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Threat of illegal salt mining on ecosystem of Sambhar Lake – Burning Issues – Free PDF Download

 Illegal salt mining 

Impact on wetland ecosystem of Sambhar Lake

  • Situated about 80 km southwest of Jaipur, in east-central Rajasthan.
  • It is the largest inland salt lake in India. It represents the depression of the Aravalli Range.
  • The lake’s salt supply was worked by the Mughal dynasty (1526–1857) and it was later owned jointly by the Jaipur and Jodhpur princely states.

  • Ramsar Site: It is a wetland of ‘international importance’ under the Ramsar Convention, declared in 1990.
  • Production of Salt: It is known for the production of brine/salt and also houses one of the largest salt manufacturing units in the country.
  • It receives water from six rivers, namely Samaod, Khari, Mantha, Khandela, Medtha, and Roopangarh.
  • The area occupied by this lake differs from season to season, so roughly it is between 190 and 230 sq km.
  • Also, being an extensive saline wetland, the depth of the lake also fluctuates from season to season. During peak summers (dry time), the depth measures as low as 60 cm but during the monsoons, it goes up to 3 m.
  • The vegetation present in the catchment area is mostly xerophytic type.
  • Flamingoes, pelicans and the waterfowls are commonly sighted at the Sambhar Lake
  • In 2019, almost 22,000 migratory birds died at the Lake due to avian botulism, a neuromuscular illness.  Kentish plovers, tufted ducks, northern shovelers, pied avocets, little ringed plovers, stilts and gadwalls, among 36 species.
  • Before 2020’s winter season, the Rajasthan government decided to build temporary shelters for migratory birds near the Lake.


  • Rampant illegal salt mining and a shrinking wetland. Salt pans were proliferating and illegal borewells dotted the area, causing a massive degradation of the famous lake.
  • A salt mine is a mine from which halite, commonly known as rock salt, is extracted from evaporite formations. Illegal salt making and its impacts on Sambhar Lake’s ecology

  • Unrestrained salt production threatens the very existence of Sambhar Lake, which was declared a wetland of international importance in 1990 by the Ramsar Secretariat for being a unique migratory bird habitat and wetland ecosystem
  •  The entire stretch is lined with salt refineries, all allegedly manufacturing salt with stolen brine from the lake

  • Bad monsoon for several years and a dry lake surface has further led to the salt manufacturers exploiting groundwater by digging illegal borewells in the land that belongs to Sambhar Salts Ltd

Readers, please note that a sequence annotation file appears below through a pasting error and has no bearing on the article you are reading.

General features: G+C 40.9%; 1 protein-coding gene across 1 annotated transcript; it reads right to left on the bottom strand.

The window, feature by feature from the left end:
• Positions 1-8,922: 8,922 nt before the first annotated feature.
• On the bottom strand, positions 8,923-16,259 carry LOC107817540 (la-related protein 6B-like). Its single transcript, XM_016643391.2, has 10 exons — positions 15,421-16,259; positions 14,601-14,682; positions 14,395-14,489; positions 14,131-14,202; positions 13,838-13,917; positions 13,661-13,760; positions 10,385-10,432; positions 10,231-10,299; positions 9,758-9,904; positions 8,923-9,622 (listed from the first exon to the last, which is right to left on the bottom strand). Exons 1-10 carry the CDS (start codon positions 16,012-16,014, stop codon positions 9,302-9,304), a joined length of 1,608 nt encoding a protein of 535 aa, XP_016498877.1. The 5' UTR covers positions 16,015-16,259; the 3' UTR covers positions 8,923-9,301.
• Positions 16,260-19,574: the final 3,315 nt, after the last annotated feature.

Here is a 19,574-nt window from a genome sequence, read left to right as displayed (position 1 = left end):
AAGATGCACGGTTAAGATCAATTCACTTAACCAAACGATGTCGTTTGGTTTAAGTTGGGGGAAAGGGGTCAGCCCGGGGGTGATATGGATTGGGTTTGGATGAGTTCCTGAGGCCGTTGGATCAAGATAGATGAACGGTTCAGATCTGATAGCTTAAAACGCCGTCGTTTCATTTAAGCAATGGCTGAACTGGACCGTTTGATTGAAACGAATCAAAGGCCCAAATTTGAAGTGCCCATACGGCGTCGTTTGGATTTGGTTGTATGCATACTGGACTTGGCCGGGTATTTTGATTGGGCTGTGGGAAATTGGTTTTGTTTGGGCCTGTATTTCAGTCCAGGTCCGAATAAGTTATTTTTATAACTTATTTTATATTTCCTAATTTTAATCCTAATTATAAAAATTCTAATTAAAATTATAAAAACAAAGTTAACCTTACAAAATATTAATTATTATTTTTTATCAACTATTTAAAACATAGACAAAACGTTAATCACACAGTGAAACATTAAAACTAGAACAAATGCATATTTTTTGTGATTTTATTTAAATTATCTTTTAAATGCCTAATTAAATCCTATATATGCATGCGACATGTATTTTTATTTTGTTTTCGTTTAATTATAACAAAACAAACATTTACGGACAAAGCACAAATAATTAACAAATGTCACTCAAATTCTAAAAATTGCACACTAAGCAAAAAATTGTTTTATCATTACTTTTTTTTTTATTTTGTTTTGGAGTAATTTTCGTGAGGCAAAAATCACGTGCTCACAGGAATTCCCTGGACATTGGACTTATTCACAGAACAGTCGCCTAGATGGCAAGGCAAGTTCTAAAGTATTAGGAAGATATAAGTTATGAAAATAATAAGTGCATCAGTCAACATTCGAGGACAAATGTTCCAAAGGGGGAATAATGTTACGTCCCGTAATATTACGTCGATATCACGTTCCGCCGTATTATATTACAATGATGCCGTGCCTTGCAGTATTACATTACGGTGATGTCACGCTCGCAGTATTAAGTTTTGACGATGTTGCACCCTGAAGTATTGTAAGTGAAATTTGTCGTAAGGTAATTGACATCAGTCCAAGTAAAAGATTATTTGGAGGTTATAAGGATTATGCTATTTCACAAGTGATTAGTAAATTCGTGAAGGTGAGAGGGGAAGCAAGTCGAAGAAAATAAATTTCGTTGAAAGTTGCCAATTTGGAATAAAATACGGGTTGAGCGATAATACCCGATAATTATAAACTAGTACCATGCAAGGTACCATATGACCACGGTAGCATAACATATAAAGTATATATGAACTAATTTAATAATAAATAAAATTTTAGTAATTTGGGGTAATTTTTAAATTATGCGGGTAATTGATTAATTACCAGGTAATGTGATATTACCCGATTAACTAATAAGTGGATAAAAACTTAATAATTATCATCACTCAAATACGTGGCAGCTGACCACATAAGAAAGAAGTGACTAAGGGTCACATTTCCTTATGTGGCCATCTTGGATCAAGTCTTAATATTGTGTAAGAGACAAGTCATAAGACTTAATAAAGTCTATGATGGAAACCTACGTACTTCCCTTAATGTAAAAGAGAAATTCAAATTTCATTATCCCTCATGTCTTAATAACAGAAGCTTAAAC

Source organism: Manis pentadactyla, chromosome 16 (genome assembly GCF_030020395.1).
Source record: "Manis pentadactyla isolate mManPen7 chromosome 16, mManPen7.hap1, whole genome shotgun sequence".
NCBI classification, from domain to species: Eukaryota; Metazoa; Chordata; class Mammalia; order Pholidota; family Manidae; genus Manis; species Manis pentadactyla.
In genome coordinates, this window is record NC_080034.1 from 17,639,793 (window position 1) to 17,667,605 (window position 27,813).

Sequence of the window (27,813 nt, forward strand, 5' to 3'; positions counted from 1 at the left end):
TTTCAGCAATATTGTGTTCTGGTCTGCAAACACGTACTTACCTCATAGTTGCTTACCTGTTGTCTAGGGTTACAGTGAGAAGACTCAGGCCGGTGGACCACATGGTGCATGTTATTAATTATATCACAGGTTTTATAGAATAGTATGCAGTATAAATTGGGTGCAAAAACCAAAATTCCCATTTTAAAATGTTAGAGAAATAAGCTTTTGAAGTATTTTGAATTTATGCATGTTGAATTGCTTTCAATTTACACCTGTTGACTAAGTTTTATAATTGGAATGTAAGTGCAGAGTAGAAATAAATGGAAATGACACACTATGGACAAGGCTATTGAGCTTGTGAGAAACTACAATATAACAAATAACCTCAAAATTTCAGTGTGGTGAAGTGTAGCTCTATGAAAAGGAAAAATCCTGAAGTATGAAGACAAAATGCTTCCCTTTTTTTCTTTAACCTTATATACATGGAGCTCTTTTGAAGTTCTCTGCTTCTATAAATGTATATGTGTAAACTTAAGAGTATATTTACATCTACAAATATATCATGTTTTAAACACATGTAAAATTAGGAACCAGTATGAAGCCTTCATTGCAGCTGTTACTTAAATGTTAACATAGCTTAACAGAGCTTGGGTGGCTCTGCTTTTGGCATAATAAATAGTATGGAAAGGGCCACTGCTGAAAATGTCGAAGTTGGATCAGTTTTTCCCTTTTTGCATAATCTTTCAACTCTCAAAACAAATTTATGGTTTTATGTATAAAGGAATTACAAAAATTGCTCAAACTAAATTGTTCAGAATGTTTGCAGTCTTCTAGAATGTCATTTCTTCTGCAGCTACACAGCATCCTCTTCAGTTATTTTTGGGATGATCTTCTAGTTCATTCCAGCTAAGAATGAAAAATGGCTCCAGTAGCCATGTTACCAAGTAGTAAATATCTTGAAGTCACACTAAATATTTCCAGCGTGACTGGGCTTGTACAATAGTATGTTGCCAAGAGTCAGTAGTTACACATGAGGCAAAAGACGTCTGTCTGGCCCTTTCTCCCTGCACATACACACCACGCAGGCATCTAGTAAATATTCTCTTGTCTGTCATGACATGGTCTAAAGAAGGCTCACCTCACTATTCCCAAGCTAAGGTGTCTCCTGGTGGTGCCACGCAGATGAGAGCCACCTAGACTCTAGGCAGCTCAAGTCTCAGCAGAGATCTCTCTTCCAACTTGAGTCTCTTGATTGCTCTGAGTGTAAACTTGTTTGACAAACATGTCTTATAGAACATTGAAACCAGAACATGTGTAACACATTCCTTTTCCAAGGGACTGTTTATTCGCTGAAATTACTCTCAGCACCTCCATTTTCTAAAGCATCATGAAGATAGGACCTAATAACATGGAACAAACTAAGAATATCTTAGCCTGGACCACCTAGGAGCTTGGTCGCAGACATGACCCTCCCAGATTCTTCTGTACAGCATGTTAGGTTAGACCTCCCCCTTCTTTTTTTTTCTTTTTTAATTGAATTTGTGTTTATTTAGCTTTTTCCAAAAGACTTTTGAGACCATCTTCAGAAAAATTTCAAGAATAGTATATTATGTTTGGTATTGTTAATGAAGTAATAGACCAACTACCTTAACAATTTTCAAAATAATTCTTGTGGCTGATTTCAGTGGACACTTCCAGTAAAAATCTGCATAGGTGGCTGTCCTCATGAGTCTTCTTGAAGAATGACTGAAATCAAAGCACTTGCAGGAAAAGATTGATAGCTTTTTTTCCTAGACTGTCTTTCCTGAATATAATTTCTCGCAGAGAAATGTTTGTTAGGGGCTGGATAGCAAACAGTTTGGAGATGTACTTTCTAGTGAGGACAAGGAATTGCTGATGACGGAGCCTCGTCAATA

• The road to Nawa witnesses’ heavy traffic of tractors ferrying clay from Sambhar that the salt manufacturers use to make ‘kyars’ or brine retaining pits. Nawa, on the northern side of Sambhar Lake, is controlled by private salt manufacturers. It is notorious for the many illegal borewells that over-extract brine.
  • The salt pans encroach upon the lake, and pipelines transport the brine, with unauthorised electric cables, across several kilometres, connecting the lake bed to villages.

  • Salt production in Sambhar is nothing new. It has taken place for centuries, but in a traditionally sustainable manner, providing livelihood to the local community.
  • The Mughals, the British, and now Sambhar Salts Ltd (a subsidiary of Hindustan Salts Ltd, a public sector company) have all controlled salt production. But today, there is a mushrooming of illegal salt mining and that is grievously threatening the wetland ecosystem.

National Green Tribunal direction

  • Some action against illegal borewells was initiated. Last year, 288 borewells, 32 submersible pumps, and 14 hectares of encroachment were cleared.
  • Cleared 8 sq.km. of pipelines and electric cables, and keep monitoring the area.
  • Sambhar Lake’s future is totally dependent on the seasonal rivers that flow into it during the monsoon. But now this water is being sucked away before it reaches the lake
  • The farmers in the 7,560 sq.km. catchment area of the lake have built surface embankments across the rivers, obstructing their downstream flow into the lake.
  • They have sunk tubewells along the rivers and laid pipelines to transport water to their fields, choking the rivers and ultimately threatening the wetland ecosystem.


  • Excess water extraction has lowered groundwater levels by over 60 meters in the area.
  • Several dams and smaller anicuts blocking the natural drainage to ensure availability of irrigation water barely contribute to the lake. Hence, deprive of recharge from subsurface flows, the lake is dying.
  • Pipelines have been dug to illegally extract water from the lake to manufacture salt and the situation is worsening every year. It would soon reach a point where the existence of the Sambhar Lake itself (would be) under threat.
  • Presence of salt-tolerant algae makes the lake one of the most important wintering areas for flamingos in country, after the Rann of Kachchh.
  • Both Phoeniconaias minor and Phoenicopterus roseus, settle here during winters. But their number has fallen drastically in the past two decades because of overextraction of subsurface brine from the lake and pollution caused by illegal salt-making units.

Way Forward

  • Sambhar Lake should be clearly demarcated and its uses defined taking all stakeholders into consideration
  • Sustainability will come only when there is optimum use. There is a habitat here for birds. Until the forest department is given an identified area for the habitat, they cannot make it sustainable.
  • Need scientific management as an ecosystem


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